Sterling Bank received approval from the Central Bank of Nigeria (CBN) to convert to a holding company, subject to certain conditions outlined by the regulator.
It also received preliminary approval for a permit to establish a non-interest banking unit called Alternative Bank Limited, the lender said.
The financial services group that will emerge from Sterling Bank and its subsidiaries will own controlling stakes in them, while overseeing management decisions without direct involvement in their day-to-day operations, thanks to the holdco structure.
The model protects against exposure risk by making the parent company not liable for the losses of any of the subsidiaries in the event of bankruptcy.
“The Alternative Bank Limited will focus on developing partnerships that connect individuals and businesses, leveraging technology to create business optimization while meeting an individual’s daily financial needs,” according to the note.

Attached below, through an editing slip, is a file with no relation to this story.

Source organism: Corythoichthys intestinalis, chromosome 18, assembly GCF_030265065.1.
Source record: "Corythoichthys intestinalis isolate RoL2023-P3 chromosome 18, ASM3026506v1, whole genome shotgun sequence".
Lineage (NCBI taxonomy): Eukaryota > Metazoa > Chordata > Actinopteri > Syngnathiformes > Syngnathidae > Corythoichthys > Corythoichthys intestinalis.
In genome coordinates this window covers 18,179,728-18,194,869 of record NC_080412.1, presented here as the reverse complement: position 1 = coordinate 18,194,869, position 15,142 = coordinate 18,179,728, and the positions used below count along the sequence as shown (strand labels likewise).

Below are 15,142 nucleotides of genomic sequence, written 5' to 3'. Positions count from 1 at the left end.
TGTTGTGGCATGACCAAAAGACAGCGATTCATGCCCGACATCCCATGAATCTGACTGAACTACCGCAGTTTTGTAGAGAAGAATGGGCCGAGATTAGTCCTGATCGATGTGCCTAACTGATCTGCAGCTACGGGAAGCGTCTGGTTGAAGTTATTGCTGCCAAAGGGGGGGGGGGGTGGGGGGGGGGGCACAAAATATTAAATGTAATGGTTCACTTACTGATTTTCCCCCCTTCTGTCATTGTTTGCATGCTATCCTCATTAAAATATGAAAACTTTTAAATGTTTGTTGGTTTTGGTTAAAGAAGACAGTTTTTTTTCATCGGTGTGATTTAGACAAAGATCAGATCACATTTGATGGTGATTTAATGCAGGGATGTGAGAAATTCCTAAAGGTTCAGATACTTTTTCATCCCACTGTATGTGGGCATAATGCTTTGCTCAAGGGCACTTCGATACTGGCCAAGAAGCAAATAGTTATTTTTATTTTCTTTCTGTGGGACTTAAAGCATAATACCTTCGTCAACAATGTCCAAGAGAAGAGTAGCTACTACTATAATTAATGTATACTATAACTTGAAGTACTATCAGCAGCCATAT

“In all of its dealings, the overall business will focus on social impact, corporate responsibility, and religious compliance.”
Sterling Bank is the second bank this year to restructure to a holding company, following GTCO, Nigeria’s largest lender by market capitalization. FBN Holdings, the FCMB Group, and Stanbic IBTC Holdings have already joined the fold, and Access Bank is on track to do the same.